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J Biomed Sci. 2004 May-Jun;11(3):278-94.

Regulation of alternative RNA splicing by exon definition and exon sequences in viral and mammalian gene expression.

Author information

1
HIV and AIDS Malignancy Branch, Center for Cancer Research, National Cancer Institute, National Institutes of Health, Bethesda, MD 20892, USA. zhengt@exchange.nih.gov

Erratum in

  • J Biomed Sci. 2004 Jul-Aug;11(4):538.

Abstract

Intron removal from a pre-mRNA by RNA splicing was once thought to be controlled mainly by intron splicing signals. However, viral and other eukaryotic RNA exon sequences have recently been found to regulate RNA splicing, polyadenylation, export, and nonsense-mediated RNA decay in addition to their coding function. Regulation of alternative RNA splicing by exon sequences is largely attributable to the presence of two major cis-acting elements in the regulated exons, the exonic splicing enhancer (ESE) and the suppressor or silencer (ESS). Two types of ESEs have been verified from more than 50 genes or exons: purine-rich ESEs, which are the more common, and non-purine-rich ESEs. In contrast, the sequences of ESSs identified in approximately 20 genes or exons are highly diverse and show little similarity to each other. Through interactions with cellular splicing factors, an ESE or ESS determines whether or not a regulated splice site, usually an upstream 3' splice site, will be used for RNA splicing. However, how these elements function precisely in selecting a regulated splice site is only partially understood. The balance between positive and negative regulation of splice site selection likely depends on the cis-element's identity and changes in cellular splicing factors under physiological or pathological conditions.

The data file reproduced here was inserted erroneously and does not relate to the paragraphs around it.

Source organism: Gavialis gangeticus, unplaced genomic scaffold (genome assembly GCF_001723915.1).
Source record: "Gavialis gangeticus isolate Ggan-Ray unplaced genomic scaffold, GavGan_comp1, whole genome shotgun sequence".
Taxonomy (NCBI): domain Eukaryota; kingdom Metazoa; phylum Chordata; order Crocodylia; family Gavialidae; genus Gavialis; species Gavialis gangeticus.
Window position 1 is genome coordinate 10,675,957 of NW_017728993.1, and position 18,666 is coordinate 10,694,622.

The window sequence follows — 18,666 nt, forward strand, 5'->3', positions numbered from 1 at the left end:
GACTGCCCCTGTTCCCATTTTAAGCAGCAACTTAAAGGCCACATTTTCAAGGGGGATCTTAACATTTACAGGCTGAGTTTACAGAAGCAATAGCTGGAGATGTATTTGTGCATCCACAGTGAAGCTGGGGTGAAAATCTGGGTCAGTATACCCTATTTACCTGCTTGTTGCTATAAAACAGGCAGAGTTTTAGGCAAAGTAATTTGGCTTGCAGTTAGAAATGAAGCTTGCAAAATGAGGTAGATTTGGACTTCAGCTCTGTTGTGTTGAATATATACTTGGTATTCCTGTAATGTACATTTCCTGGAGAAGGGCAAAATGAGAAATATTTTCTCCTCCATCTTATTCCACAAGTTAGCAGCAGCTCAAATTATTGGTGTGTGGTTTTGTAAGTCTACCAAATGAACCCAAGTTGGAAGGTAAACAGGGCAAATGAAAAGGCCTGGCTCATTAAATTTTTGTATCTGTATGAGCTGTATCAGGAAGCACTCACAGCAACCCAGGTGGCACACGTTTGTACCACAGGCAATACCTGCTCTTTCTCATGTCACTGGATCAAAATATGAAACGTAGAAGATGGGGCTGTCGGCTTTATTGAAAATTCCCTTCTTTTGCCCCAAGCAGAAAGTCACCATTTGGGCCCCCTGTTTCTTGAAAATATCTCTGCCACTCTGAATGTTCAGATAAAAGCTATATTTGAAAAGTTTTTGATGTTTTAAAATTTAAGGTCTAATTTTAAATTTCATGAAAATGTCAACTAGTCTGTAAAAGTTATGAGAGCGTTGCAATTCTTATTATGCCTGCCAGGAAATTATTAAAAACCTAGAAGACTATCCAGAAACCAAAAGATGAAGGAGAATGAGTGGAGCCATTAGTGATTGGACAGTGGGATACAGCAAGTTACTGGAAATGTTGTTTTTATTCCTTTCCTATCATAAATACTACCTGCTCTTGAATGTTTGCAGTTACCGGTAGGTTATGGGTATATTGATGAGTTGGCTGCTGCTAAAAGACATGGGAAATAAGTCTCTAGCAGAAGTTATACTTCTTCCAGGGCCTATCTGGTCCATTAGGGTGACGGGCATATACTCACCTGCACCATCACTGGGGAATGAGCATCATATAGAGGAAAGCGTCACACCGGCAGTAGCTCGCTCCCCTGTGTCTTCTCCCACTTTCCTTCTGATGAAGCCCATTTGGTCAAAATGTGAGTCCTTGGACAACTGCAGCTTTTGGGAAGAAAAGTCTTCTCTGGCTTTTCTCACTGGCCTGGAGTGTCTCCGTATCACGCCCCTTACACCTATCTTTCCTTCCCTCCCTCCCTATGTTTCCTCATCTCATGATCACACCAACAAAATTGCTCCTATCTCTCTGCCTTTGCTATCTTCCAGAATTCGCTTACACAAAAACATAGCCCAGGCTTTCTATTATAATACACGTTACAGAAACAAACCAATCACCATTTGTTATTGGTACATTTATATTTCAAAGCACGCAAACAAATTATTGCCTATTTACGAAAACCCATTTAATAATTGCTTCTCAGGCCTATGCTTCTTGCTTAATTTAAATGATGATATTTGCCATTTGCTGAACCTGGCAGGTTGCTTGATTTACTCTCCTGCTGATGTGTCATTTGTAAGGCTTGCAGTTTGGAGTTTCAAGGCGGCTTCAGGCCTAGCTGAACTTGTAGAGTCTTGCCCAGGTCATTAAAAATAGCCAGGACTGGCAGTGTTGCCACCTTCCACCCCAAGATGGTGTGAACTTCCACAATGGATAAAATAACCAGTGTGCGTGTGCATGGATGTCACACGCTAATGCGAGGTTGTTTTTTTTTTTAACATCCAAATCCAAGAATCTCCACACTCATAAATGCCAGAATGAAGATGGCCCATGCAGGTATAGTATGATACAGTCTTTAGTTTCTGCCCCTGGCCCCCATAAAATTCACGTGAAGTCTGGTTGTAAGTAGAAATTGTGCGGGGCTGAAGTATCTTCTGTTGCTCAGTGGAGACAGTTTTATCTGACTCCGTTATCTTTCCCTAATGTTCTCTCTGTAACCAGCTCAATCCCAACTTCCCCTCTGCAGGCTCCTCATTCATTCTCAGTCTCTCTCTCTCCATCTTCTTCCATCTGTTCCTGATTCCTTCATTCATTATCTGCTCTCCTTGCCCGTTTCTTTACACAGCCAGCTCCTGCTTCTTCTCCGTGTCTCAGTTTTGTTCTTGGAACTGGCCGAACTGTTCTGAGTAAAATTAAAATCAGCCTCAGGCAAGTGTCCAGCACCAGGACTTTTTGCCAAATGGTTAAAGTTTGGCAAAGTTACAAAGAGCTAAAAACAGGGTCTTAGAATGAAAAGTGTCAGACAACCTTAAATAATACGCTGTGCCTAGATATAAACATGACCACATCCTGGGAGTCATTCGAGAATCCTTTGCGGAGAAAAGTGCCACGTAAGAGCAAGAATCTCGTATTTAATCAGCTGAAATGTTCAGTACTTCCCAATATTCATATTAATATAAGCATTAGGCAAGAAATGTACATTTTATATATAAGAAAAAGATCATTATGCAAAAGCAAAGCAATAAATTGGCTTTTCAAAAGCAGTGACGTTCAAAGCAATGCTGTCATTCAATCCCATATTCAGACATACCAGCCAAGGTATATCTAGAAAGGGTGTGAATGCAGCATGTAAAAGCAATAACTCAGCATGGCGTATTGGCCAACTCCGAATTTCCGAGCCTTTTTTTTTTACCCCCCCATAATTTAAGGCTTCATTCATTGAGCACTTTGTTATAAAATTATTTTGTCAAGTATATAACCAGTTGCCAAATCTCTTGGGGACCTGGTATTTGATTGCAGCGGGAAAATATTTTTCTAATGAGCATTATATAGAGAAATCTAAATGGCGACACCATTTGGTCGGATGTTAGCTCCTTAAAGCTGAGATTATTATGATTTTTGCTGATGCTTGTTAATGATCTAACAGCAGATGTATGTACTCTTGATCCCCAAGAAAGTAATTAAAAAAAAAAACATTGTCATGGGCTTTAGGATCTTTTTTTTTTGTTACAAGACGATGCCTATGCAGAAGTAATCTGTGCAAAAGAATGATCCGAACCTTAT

PMID:
15067211
PMCID:
PMC2442652
DOI:
10.1007/bf02254432
[Indexed for MEDLINE]
Free PMC Article

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